Tamil Nadu's opposition DMK, which is contesting the election in alliance with the Congress, has based its manifesto for the coming national elections on three key promises - jobs, crop loan waiver for farmers and reservation in private sector for urban population
Jobs will be provided for to 1 crore men and 50 lakh women who passed their Class 10 boards. The men would be employed as workers on road projects and women, as people's welfare workers, the manifesto says.
For students, the DMK promises to waive education loans and free train passes. It would also try to abolish the all-India medical entrance exam NEET (National Eligibility Cum Entrance Test) which had triggered widespread students' protests over the last two years.
Tamil Nadu has maintained that that NEET would put students passing the state board exams at a disadvantage, compared to CBSE students. In 2017, wrong translation of English question papers into Tamil had enraged students.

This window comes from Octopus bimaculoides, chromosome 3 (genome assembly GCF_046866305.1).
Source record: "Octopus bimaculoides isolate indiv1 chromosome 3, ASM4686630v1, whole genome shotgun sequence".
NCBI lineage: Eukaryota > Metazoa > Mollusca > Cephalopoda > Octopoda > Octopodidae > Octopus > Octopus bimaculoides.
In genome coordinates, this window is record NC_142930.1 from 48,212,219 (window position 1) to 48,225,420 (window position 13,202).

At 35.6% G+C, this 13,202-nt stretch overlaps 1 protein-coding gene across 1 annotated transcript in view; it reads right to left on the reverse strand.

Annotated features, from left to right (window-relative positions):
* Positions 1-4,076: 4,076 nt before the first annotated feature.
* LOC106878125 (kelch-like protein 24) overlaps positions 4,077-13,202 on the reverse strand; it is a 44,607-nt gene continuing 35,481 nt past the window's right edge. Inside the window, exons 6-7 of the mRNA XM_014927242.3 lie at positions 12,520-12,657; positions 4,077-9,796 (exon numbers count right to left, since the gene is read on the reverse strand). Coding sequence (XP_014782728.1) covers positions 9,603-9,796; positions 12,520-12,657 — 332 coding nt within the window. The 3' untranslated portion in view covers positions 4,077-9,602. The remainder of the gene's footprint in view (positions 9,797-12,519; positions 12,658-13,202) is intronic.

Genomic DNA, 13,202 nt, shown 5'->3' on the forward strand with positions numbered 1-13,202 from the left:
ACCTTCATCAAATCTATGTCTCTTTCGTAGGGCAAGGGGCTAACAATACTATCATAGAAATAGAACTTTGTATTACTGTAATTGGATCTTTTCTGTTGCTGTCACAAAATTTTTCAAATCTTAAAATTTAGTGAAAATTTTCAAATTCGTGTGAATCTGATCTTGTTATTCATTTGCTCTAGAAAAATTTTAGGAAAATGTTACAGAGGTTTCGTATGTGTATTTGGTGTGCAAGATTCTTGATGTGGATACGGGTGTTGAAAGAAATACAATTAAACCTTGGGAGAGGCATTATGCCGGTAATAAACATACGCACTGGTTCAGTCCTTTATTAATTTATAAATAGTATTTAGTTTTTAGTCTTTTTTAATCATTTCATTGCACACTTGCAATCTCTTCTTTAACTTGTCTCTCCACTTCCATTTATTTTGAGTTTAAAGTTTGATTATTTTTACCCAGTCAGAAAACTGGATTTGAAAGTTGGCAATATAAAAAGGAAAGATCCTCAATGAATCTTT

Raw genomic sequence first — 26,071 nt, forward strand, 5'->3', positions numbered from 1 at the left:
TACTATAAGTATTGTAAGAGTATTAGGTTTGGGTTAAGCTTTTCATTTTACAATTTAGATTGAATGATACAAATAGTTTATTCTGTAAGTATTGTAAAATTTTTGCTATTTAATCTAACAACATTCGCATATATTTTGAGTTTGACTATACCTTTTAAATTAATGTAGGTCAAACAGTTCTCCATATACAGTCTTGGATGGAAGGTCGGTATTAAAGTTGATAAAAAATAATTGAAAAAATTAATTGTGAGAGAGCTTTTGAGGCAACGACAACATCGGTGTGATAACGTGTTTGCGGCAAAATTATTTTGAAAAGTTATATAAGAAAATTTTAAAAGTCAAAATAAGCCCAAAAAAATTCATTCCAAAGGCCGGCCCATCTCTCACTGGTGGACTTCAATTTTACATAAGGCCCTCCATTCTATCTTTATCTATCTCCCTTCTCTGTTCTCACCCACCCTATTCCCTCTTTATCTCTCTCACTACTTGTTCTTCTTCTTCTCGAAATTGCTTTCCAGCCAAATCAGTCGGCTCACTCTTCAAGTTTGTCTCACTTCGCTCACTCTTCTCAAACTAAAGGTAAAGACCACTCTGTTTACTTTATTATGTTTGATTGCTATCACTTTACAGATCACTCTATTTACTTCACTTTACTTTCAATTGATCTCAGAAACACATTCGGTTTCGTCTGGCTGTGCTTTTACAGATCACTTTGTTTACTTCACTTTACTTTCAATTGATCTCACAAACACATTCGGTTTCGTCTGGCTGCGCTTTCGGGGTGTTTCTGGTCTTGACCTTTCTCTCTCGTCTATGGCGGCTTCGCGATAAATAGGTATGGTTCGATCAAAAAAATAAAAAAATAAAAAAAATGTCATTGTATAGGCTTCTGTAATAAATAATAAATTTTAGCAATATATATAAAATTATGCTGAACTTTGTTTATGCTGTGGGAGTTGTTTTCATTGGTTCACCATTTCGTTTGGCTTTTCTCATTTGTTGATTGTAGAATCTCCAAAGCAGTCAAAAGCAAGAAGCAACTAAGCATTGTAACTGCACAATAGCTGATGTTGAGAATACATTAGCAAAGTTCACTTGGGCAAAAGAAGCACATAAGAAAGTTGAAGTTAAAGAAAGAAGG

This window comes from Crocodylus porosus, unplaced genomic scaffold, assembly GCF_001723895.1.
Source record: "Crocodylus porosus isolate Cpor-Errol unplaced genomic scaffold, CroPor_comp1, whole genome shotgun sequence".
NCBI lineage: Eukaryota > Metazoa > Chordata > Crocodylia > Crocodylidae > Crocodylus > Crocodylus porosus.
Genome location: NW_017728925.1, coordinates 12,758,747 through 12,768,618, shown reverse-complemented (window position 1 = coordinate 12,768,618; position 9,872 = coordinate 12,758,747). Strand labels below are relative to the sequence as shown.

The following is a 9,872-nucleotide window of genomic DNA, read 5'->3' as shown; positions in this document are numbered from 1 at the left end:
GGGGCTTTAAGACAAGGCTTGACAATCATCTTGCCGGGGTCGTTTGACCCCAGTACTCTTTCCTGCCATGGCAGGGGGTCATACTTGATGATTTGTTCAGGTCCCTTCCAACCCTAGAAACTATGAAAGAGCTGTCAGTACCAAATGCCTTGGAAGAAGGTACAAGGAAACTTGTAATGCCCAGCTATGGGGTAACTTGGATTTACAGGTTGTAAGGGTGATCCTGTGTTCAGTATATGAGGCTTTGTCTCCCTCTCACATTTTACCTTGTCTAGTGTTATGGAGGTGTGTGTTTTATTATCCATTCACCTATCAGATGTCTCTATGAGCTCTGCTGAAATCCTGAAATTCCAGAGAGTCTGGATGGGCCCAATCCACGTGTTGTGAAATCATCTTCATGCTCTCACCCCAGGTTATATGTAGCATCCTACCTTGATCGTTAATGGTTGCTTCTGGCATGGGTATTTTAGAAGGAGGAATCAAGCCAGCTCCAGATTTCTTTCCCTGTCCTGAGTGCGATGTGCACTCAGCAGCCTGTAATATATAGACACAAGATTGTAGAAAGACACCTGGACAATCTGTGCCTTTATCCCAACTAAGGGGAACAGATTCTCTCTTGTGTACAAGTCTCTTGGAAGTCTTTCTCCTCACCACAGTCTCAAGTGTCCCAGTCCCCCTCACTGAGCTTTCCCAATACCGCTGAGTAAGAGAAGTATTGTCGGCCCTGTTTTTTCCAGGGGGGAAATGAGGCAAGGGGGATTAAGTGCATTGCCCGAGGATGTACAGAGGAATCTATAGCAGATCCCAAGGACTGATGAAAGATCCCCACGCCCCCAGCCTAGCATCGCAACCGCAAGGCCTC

The party has also promised to scrap the controversial Salem-Chennai 8-lane Expressway project passed by the AIADMK government, allegedly without necessary clearances. The DMK said it would take up the existing four-lane project and widen it.
The election is the first since the death of party patriarch M Karunanidhi and his son MK Stalin, who has been leading the party since, is under pressure to prove himself.
The DMK is contesting 20 seats of the state's 39 seats, the remaining 19 would go to its allies, including the Congress. The state goes to polls in a single phase on April 18.
In the 2014 elections, the AIADMK led by J Jayalalithaa had won 37 seats. Of the other two, one went to the BJP and the other to PMK.
With state government employees seeking reversion to the old-age pension scheme in place of the newly-introduced contributory scheme, the DMK chief said: "We will bring back the old pension scheme for both the central and state government employees", reported news agency Press Trust of India.
The other populist measures announced by the party include reverting to the administered-price mechanism for petrol, diesel and liquefied petroleum gas (LPG) and doing away
with the direct cash transfer of subsidy for LPG - a flagship system of the Central government - to bring down the prices of cylinders.